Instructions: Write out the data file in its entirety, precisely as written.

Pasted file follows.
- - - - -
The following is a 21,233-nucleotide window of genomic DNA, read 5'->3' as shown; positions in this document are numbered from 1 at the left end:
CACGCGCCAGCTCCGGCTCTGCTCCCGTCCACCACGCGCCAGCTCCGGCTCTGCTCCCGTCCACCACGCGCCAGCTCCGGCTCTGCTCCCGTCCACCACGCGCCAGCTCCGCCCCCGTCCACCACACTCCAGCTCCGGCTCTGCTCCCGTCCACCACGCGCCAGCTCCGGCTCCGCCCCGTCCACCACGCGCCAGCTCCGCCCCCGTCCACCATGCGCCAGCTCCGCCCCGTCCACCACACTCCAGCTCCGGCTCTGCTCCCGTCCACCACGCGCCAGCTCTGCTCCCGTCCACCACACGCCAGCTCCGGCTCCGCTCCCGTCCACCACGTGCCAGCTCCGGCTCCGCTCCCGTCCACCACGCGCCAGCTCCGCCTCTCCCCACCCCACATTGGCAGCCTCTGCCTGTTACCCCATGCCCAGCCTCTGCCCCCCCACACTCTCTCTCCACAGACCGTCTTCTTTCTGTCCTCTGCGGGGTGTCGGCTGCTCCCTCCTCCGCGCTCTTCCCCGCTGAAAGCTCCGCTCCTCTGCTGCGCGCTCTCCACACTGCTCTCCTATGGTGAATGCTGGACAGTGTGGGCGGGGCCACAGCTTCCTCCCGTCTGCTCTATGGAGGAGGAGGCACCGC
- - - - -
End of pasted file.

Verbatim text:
The following is a 21,233-nucleotide window of genomic DNA, read 5'->3' as shown; positions in this document are numbered from 1 at the left end:
CACGCGCCAGCTCCGGCTCTGCTCCCGTCCACCACGCGCCAGCTCCGGCTCTGCTCCCGTCCACCACGCGCCAGCTCCGGCTCTGCTCCCGTCCACCACGCGCCAGCTCCGCCCCCGTCCACCACACTCCAGCTCCGGCTCTGCTCCCGTCCACCACGCGCCAGCTCCGGCTCCGCCCCGTCCACCACGCGCCAGCTCCGCCCCCGTCCACCATGCGCCAGCTCCGCCCCGTCCACCACACTCCAGCTCCGGCTCTGCTCCCGTCCACCACGCGCCAGCTCTGCTCCCGTCCACCACACGCCAGCTCCGGCTCCGCTCCCGTCCACCACGTGCCAGCTCCGGCTCCGCTCCCGTCCACCACGCGCCAGCTCCGCCTCTCCCCACCCCACATTGGCAGCCTCTGCCTGTTACCCCATGCCCAGCCTCTGCCCCCCCACACTCTCTCTCCACAGACCGTCTTCTTTCTGTCCTCTGCGGGGTGTCGGCTGCTCCCTCCTCCGCGCTCTTCCCCGCTGAAAGCTCCGCTCCTCTGCTGCGCGCTCTCCACACTGCTCTCCTATGGTGAATGCTGGACAGTGTGGGCGGGGCCACAGCTTCCTCCCGTCTGCTCTATGGAGGAGGAGGCACCGC